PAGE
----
City Manager Nicholas Romaniello has been suspended pending an investigation into allegations that he tried to obtain confidential police reports about a candidate in next Tuesday’s City Council election.
After two days of lengthy closed sessions, the council voted 3 to 2 on Tuesday to suspend Romaniello. Assistant City Manager Fred Weiner was named acting city manager.
At the urging of City Atty. Leland Dolley, council members declined to comment on Romaniello’s suspension except to read a statement that said: “The city manager is hereby suspended from his city duties with pay until further action of the council.”
In an internal memo made available to The Times, however, acting Police Chief Ray Lewis charges that Romaniello made several inquiries to police about obtaining what the manager called a “child abuse investigation” report on council candidate Alan West, and that Romaniello had instructed other city employees to do the same, including City Clerk Ron Hart and Fire Chief Larry Sheldon.
West is one of two council candidates who have pledged to seek Romaniello’s firing.
Romaniello declined to comment, as did Hart and Sheldon.
As of Wednesday, no disciplinary action had been taken against Hart or Sheldon who, according to the memo, asked officers about the police report under orders from the city manager.
The memo states that Lewis met with Romaniello to discuss the request for the police files, and that the city manager “confirmed that he was trying to get the information from police files because Alan West was spreading rumors against him.”
“Mr. Romaniello also cautioned me not to blow this thing out of proportion,” Lewis said in the memo.
“At best, the city manager’s conduct was highly unethical in that he compromised his own office and that of the fire chief’s, the city clerk’s, the city attorney’s and also attempted to compromise the Police Department. At worst the city manager’s efforts were an attempt to solicit a commission of a misdemeanor,” the memo said.
Under California law, it is a misdemeanor to release police records of an investigation if no charges are filed. It is also a misdemeanor to release police records pertaining to juveniles.
Lewis’ memo is not specific about the nature of the department’s files on West, but states that there is “nothing pertaining to any illegality or improper conduct on the part of Mr. West.”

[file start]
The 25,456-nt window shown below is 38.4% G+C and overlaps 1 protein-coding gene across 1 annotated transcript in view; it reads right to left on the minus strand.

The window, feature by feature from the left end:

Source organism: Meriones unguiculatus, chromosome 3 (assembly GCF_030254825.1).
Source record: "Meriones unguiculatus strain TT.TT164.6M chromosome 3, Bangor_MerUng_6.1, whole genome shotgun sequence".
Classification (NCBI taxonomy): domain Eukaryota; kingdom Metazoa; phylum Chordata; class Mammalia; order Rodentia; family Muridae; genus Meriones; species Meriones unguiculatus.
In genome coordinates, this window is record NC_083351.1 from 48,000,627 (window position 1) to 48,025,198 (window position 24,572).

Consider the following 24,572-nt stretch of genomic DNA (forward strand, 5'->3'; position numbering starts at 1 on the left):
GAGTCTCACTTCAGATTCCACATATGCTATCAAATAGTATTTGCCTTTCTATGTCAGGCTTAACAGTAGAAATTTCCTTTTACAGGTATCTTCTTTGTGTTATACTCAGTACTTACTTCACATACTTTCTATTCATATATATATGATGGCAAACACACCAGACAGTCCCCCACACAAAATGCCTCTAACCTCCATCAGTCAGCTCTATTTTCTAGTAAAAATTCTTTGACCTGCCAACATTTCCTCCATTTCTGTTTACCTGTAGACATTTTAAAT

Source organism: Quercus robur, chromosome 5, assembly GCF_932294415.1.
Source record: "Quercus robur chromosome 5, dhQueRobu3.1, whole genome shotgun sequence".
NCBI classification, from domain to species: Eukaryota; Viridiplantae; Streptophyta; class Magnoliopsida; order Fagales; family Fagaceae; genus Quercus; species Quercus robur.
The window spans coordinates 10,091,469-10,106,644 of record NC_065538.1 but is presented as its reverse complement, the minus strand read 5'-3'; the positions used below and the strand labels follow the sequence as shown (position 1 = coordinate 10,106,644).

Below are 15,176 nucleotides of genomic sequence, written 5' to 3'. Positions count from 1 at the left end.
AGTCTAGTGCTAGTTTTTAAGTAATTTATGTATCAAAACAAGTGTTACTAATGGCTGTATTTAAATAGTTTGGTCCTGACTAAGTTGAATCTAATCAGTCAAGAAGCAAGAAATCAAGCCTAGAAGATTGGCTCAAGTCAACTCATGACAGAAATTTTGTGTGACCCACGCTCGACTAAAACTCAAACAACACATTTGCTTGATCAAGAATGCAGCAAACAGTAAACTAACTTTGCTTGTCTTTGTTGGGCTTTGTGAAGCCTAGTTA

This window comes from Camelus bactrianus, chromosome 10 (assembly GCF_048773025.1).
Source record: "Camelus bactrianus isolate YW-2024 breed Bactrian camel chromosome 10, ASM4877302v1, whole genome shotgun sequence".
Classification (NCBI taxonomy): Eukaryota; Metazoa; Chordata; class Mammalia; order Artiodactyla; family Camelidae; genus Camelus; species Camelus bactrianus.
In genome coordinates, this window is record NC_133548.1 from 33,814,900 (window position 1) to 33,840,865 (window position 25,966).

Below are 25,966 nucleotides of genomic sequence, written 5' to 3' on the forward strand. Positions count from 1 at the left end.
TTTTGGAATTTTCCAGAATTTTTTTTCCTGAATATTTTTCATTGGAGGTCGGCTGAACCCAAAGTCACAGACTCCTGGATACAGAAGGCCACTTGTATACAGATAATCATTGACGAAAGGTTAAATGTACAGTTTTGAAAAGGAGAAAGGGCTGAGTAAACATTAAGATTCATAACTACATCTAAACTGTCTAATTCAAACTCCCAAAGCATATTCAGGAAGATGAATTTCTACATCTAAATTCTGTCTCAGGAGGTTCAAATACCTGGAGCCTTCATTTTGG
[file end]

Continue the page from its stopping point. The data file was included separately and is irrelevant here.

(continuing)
Romaniello, who was ordered to leave his office Tuesday afternoon without taking any files or keys, was not available for comment, but in an interview last week said he feared he was “going to be the unfortunate victim of a smear campaign.”
“It’s all about power,” Romaniello said. “The opposition is not concerned with the good things I have done for this city. They just want to get elected and they don’t care how they do it.
“They are going to say all kinds of things about me,” he said, referring to candidates West and Harry Robert Anderson.
Romaniello’s suspension was announced with just one week left in a bitter campaign in which candidates West and Anderson have vowed to join current council members Jack Siadek and Keith Schuldt in firing the city manager. They are challenging incumbents Charles (Chip) Armstrong and Le Synadinos, who support the manager and voted against the suspension.
At the regular council meeting Tuesday night, several hours after the closed special session, Siadek moved to fire Romaniello, but Armstrong, Synadinos, and Carl Jacobson abstained from voting until the matter could be discussed further in an unscheduled private session later in the week.
At a council meeting two weeks ago, Siadek and Schuldt had moved for a vote of no confidence in the city manager, which also failed.
Until Jacobson switched sides and voted for the suspension, the 50-year-old Romaniello, who has been city manager since last May, had had the unflagging support of a council majority that praised his controlled-growth philosophy.
Siadek, Schuldt and the so-called pro-business candidates, however, say his growth-control recommendations, subsequently adopted by the council, have made it difficult to build or operate a profitable business in El Segundo.
A fifth candidate, Robert Stull, has remained neutral regarding the city manager.
After Romaniello’s suspension, Chief Lewis would not make any comment. “It is an extremely sensitive situation and I just can’t say a thing,” Lewis said.
West denied that he has ever been involved in a child abuse investigation. In an interview, he said Romaniello was “trying to get his hands on a stack of reports the police kept when my daughter ran away from home a few times . . . to drag my name through the mud and keep me from being elected.
“There have never been any criminal charges. The whole thing is absurd, and to think he could have ruined my life and my daughter’s if someone had not spoken up.”
Though Romaniello did not appear at Tuesday’s council meeting, his 25-year-old daughter, Sirri Larssen, read a statement defending him against what she called “a slick advertising campaign against my father.”
She said people are spreading false rumors about her father and challenged the audience to “step forward and interrupt me if you can prove any wrongdoings my father has committed.”
Hearing no one, Larssen continued: “There is no response because these claims are lies and you, the citizens of El Segundo, are being manipulated by a bunch of crooked politicians.”
Her comments brought both boos and cheers from the standing-room-only crowd. Though Mayor Armstrong said he would not allow the meeting “to become a political forum,” almost all of the nearly 20 residents who spoke at the meeting endorsed one group of candidates while criticizing the other.
According to one city official, the investigation into Romaniello’s actions will be conducted by the the council, the city attorney and the Police Department.